LNER Silver Jubilee brochure - from Monday 4th May 1936

Discussion in 'Railway History & Nostalgia' started by swt_passenger, 16 May 2018 at 15:25.

  1. swt_passenger

    swt_passenger Veteran Member

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    Following a post of just the front cover in the ECML franchise thread, I thought some people might be interested in the whole brochure, describing the LNER Silver Jubilee service: jubilee front cover.jpeg jubilee page 1.jpeg jubilee page 3.jpeg jubilee page 4.jpeg jubilee page 5.jpeg jubilee page 6.jpeg jubilee page 7.jpeg Silver Jubilee service:
     
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  3. swt_passenger

    swt_passenger Veteran Member

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    Second part of brochure. jubilee page 8,9 .jpeg jubilee page 10.jpeg jubilee page 11.jpeg jubilee page 12.jpeg jubilee page 13.jpeg jubilee page 14.jpeg jubilee page 15.jpeg jubilee page 16.jpeg jubilee rear cover.jpeg
     
  4. swt_passenger

    swt_passenger Veteran Member

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    One of my great-grandfathers was an LNER guard, based at Alnwick. Unfortunately he died in October 1936, at Edinburgh, and we think he was taken ill while working. I have no idea how much of the ECML a guard from Alnwick or Alnmouth would cover at that time.

    So although this brochure/booklet has been handed down through the family, we don't know if he ever worked south of Newcastle on the Silver Jubilee.

    Hope the above is of interest.
     
    Last edited: 16 May 2018 at 15:49
  5. YorkshireBear

    YorkshireBear Established Member

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    Absolutely fascinating and thank you for sharing.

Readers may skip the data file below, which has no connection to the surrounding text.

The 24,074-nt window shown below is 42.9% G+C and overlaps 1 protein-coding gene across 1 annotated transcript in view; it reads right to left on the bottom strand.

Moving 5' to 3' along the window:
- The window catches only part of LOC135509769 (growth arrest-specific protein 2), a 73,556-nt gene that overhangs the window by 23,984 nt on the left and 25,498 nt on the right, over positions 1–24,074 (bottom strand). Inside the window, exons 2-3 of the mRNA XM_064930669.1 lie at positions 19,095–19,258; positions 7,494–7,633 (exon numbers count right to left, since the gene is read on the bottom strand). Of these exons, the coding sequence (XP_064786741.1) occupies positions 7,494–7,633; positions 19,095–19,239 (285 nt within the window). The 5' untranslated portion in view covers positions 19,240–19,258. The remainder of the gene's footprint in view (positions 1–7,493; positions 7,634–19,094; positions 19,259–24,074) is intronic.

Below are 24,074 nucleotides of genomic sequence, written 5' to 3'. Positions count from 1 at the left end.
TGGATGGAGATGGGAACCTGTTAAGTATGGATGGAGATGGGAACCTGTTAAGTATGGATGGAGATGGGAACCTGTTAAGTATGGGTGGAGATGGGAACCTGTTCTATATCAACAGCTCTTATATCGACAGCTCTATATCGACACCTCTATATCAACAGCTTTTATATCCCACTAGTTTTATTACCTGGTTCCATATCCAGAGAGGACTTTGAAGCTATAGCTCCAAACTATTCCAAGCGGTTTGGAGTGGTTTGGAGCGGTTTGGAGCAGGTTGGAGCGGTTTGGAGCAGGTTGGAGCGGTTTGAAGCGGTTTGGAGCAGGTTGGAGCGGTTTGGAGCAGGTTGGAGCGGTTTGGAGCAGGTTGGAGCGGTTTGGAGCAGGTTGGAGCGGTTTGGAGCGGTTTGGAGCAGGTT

6. ainsworth74

    ainsworth74 Moderator Staff Member Moderator

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    Wonderful and totally fascinating. Thank you :)
     
  7. swt_passenger

    swt_passenger Veteran Member

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    Premium priced service. Special rules for reservations. Only intended for pax bound for London.

    Imagine the uproar here if the new LNER tried that...
     
  8. krus_aragon

    krus_aragon Established Member

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    A fascinating read. (and deserving of a second reading when I get home.)

    Thank you for sharing it with us.
     
  9. 70014IronDuke

    70014IronDuke Established Member

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    Truly fascinating - a real historic document from a variety of angles, not least the stress and amount of technical detail presented - including the consist details.

    You would never have a PR department releasing anything like this today, at least, not with the structure used.
     
  10. ainsworth74

    ainsworth74 Moderator Staff Member Moderator

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    Ah but it's got a full restaurant for both classes so I'm sure that would get a pass ;)

    Yes I thought that was one of the more interesting things. The technical details included are the sorts of things that now you'd only expect to see in something like Rail or Modern Railways.
     
  11. 70014IronDuke

    70014IronDuke Established Member

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    This raises questions, of course. In effect they were saying pick up and set down only at Darlington. But the words do not actually 'ban' passengers taking it between Newcastle and Darlington, did they? So I wonder if and how they enforced this?

    Come to that howd did they ensure everyone had a reservation?
     
  12. swt_passenger

    swt_passenger Veteran Member

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    One odd aspect to the carriage layout is the apparent use of "0+3" seating layout in the third class seating coaches. Is that really what they did, or could it be a printer's error?
     
  13. 70014IronDuke

    70014IronDuke Established Member

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    Note too how the map has cathedrals and abbeys marked. Plus rivers. And Ferryhill is marked on the map!